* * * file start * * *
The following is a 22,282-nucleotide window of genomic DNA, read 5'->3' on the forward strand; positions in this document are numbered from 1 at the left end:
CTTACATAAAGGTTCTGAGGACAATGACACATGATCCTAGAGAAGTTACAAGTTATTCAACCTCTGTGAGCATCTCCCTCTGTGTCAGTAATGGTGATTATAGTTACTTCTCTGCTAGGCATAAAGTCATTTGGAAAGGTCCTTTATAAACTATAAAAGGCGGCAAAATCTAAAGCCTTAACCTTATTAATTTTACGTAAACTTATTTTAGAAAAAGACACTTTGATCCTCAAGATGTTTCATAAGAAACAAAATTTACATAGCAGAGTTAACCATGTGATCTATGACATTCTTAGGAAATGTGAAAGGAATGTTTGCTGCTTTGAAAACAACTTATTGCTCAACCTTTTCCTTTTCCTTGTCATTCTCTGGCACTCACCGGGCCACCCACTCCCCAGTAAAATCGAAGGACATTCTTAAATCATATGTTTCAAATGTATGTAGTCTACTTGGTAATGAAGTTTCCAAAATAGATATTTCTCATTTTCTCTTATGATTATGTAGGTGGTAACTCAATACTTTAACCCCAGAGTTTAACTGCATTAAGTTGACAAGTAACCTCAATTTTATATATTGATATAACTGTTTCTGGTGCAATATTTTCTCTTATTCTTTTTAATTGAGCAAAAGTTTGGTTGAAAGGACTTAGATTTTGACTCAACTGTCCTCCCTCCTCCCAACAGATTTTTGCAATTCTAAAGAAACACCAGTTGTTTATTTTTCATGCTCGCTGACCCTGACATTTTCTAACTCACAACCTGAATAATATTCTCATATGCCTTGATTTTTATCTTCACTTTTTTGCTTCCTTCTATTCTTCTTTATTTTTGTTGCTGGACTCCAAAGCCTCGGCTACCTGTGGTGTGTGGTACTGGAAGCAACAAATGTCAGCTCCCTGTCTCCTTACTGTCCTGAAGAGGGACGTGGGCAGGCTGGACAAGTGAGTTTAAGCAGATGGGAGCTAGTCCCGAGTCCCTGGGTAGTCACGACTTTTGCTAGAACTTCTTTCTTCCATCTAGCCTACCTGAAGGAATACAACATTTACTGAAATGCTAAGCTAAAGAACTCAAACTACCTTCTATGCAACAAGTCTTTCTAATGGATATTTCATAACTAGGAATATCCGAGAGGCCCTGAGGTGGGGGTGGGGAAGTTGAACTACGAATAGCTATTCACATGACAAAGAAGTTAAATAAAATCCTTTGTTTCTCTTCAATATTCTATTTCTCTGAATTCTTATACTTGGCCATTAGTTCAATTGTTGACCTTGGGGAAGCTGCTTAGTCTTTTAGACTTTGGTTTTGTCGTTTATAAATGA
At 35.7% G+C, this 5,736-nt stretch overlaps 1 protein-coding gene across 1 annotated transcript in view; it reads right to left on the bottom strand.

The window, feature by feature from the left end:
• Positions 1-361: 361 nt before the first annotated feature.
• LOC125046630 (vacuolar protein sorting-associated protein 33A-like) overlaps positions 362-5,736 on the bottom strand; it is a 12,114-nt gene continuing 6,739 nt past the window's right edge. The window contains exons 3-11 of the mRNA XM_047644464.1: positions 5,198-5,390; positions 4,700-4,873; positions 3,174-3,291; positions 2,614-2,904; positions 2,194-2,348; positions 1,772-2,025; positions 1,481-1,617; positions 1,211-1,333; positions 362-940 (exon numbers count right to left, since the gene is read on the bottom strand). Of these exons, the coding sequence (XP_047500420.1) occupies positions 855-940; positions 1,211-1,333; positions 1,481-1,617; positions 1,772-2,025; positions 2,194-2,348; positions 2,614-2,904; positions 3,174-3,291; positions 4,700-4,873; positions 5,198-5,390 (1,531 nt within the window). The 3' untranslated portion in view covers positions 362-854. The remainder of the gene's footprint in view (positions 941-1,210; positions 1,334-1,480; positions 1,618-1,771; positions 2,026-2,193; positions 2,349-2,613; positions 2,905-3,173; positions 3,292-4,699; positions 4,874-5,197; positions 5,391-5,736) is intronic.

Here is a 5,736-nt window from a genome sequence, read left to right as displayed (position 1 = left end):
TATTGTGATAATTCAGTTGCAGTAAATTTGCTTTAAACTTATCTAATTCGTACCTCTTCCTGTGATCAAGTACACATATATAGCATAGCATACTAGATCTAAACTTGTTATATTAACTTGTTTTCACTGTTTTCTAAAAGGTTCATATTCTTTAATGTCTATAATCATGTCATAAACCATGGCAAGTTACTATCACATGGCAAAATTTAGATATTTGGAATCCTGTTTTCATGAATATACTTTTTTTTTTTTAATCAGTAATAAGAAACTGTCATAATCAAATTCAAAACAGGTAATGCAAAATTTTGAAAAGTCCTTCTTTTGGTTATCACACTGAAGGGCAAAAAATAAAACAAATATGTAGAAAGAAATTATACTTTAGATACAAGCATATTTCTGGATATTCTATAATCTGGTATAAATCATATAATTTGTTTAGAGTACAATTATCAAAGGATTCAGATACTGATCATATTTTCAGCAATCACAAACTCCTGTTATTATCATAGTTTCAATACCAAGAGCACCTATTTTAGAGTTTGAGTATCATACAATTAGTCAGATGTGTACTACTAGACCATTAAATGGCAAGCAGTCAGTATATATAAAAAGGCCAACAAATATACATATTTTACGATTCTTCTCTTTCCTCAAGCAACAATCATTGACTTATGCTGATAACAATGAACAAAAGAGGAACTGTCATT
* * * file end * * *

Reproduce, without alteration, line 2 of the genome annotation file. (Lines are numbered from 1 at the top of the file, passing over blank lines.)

CTTACATAAAGGTTCTGAGGACAATGACACATGATCCTAGAGAAGTTACAAGTTATTCAACCTCTGTGAGCATCTCCCTCTGTGTCAGTAATGGTGATTATAGTTACTTCTCTGCTAGGCATAAAGTCATTTGGAAAGGTCCTTTATAAACTATAAAAGGCGGCAAAATCTAAAGCCTTAACCTTATTAATTTTACGTAAACTTATTTTAGAAAAAGACACTTTGATCCTCAAGATGTTTCATAAGAAACAAAATTTACATAGCAGAGTTAACCATGTGATCTATGACATTCTTAGGAAATGTGAAAGGAATGTTTGCTGCTTTGAAAACAACTTATTGCTCAACCTTTTCCTTTTCCTTGTCATTCTCTGGCACTCACCGGGCCACCCACTCCCCAGTAAAATCGAAGGACATTCTTAAATCATATGTTTCAAATGTATGTAGTCTACTTGGTAATGAAGTTTCCAAAATAGATATTTCTCATTTTCTCTTATGATTATGTAGGTGGTAACTCAATACTTTAACCCCAGAGTTTAACTGCATTAAGTTGACAAGTAACCTCAATTTTATATATTGATATAACTGTTTCTGGTGCAATATTTTCTCTTATTCTTTTTAATTGAGCAAAAGTTTGGTTGAAAGGACTTAGATTTTGACTCAACTGTCCTCCCTCCTCCCAACAGATTTTTGCAATTCTAAAGAAACACCAGTTGTTTATTTTTCATGCTCGCTGACCCTGACATTTTCTAACTCACAACCTGAATAATATTCTCATATGCCTTGATTTTTATCTTCACTTTTTTGCTTCCTTCTATTCTTCTTTATTTTTGTTGCTGGACTCCAAAGCCTCGGCTACCTGTGGTGTGTGGTACTGGAAGCAACAAATGTCAGCTCCCTGTCTCCTTACTGTCCTGAAGAGGGACGTGGGCAGGCTGGACAAGTGAGTTTAAGCAGATGGGAGCTAGTCCCGAGTCCCTGGGTAGTCACGACTTTTGCTAGAACTTCTTTCTTCCATCTAGCCTACCTGAAGGAATACAACATTTACTGAAATGCTAAGCTAAAGAACTCAAACTACCTTCTATGCAACAAGTCTTTCTAATGGATATTTCATAACTAGGAATATCCGAGAGGCCCTGAGGTGGGGGTGGGGAAGTTGAACTACGAATAGCTATTCACATGACAAAGAAGTTAAATAAAATCCTTTGTTTCTCTTCAATATTCTATTTCTCTGAATTCTTATACTTGGCCATTAGTTCAATTGTTGACCTTGGGGAAGCTGCTTAGTCTTTTAGACTTTGGTTTTGTCGTTTATAAATGA